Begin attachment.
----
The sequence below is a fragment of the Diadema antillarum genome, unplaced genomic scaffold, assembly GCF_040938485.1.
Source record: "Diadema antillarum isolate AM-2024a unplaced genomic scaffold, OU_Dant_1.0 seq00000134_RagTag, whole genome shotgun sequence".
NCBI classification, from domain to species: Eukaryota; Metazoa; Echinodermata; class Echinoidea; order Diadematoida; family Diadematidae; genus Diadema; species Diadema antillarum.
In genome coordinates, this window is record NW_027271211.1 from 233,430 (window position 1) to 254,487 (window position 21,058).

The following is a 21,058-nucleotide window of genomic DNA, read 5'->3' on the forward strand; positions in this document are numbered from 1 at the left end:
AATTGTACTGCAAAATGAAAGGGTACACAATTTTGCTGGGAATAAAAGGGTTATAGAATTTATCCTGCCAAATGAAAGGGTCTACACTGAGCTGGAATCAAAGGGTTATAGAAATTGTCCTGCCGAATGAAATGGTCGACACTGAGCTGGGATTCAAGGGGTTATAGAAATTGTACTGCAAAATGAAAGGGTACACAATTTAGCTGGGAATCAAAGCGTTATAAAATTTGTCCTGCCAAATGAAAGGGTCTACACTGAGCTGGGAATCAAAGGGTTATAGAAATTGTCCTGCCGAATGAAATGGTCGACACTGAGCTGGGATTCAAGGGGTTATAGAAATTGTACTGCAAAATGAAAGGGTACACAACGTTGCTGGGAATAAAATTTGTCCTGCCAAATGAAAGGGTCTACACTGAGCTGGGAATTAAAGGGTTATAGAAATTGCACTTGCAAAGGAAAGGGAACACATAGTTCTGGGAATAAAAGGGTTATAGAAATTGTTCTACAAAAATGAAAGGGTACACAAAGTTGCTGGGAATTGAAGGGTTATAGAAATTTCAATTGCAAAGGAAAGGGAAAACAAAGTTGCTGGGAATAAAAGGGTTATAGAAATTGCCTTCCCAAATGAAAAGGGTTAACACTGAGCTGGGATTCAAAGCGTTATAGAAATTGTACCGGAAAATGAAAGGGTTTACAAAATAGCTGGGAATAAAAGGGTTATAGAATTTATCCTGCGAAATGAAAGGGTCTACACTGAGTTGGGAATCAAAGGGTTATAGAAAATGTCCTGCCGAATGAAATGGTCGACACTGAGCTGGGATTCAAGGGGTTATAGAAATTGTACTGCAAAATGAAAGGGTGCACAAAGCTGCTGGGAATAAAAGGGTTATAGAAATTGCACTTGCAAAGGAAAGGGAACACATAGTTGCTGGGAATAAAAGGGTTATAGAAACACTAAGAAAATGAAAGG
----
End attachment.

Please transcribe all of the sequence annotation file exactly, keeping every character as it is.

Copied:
The sequence below is a fragment of the Diadema antillarum genome, unplaced genomic scaffold, assembly GCF_040938485.1.
Source record: "Diadema antillarum isolate AM-2024a unplaced genomic scaffold, OU_Dant_1.0 seq00000134_RagTag, whole genome shotgun sequence".
NCBI classification, from domain to species: Eukaryota; Metazoa; Echinodermata; class Echinoidea; order Diadematoida; family Diadematidae; genus Diadema; species Diadema antillarum.
In genome coordinates, this window is record NW_027271211.1 from 233,430 (window position 1) to 254,487 (window position 21,058).

The following is a 21,058-nucleotide window of genomic DNA, read 5'->3' on the forward strand; positions in this document are numbered from 1 at the left end:
AATTGTACTGCAAAATGAAAGGGTACACAATTTTGCTGGGAATAAAAGGGTTATAGAATTTATCCTGCCAAATGAAAGGGTCTACACTGAGCTGGAATCAAAGGGTTATAGAAATTGTCCTGCCGAATGAAATGGTCGACACTGAGCTGGGATTCAAGGGGTTATAGAAATTGTACTGCAAAATGAAAGGGTACACAATTTAGCTGGGAATCAAAGCGTTATAAAATTTGTCCTGCCAAATGAAAGGGTCTACACTGAGCTGGGAATCAAAGGGTTATAGAAATTGTCCTGCCGAATGAAATGGTCGACACTGAGCTGGGATTCAAGGGGTTATAGAAATTGTACTGCAAAATGAAAGGGTACACAACGTTGCTGGGAATAAAATTTGTCCTGCCAAATGAAAGGGTCTACACTGAGCTGGGAATTAAAGGGTTATAGAAATTGCACTTGCAAAGGAAAGGGAACACATAGTTCTGGGAATAAAAGGGTTATAGAAATTGTTCTACAAAAATGAAAGGGTACACAAAGTTGCTGGGAATTGAAGGGTTATAGAAATTTCAATTGCAAAGGAAAGGGAAAACAAAGTTGCTGGGAATAAAAGGGTTATAGAAATTGCCTTCCCAAATGAAAAGGGTTAACACTGAGCTGGGATTCAAAGCGTTATAGAAATTGTACCGGAAAATGAAAGGGTTTACAAAATAGCTGGGAATAAAAGGGTTATAGAATTTATCCTGCGAAATGAAAGGGTCTACACTGAGTTGGGAATCAAAGGGTTATAGAAAATGTCCTGCCGAATGAAATGGTCGACACTGAGCTGGGATTCAAGGGGTTATAGAAATTGTACTGCAAAATGAAAGGGTGCACAAAGCTGCTGGGAATAAAAGGGTTATAGAAATTGCACTTGCAAAGGAAAGGGAACACATAGTTGCTGGGAATAAAAGGGTTATAGAAACACTAAGAAAATGAAAGG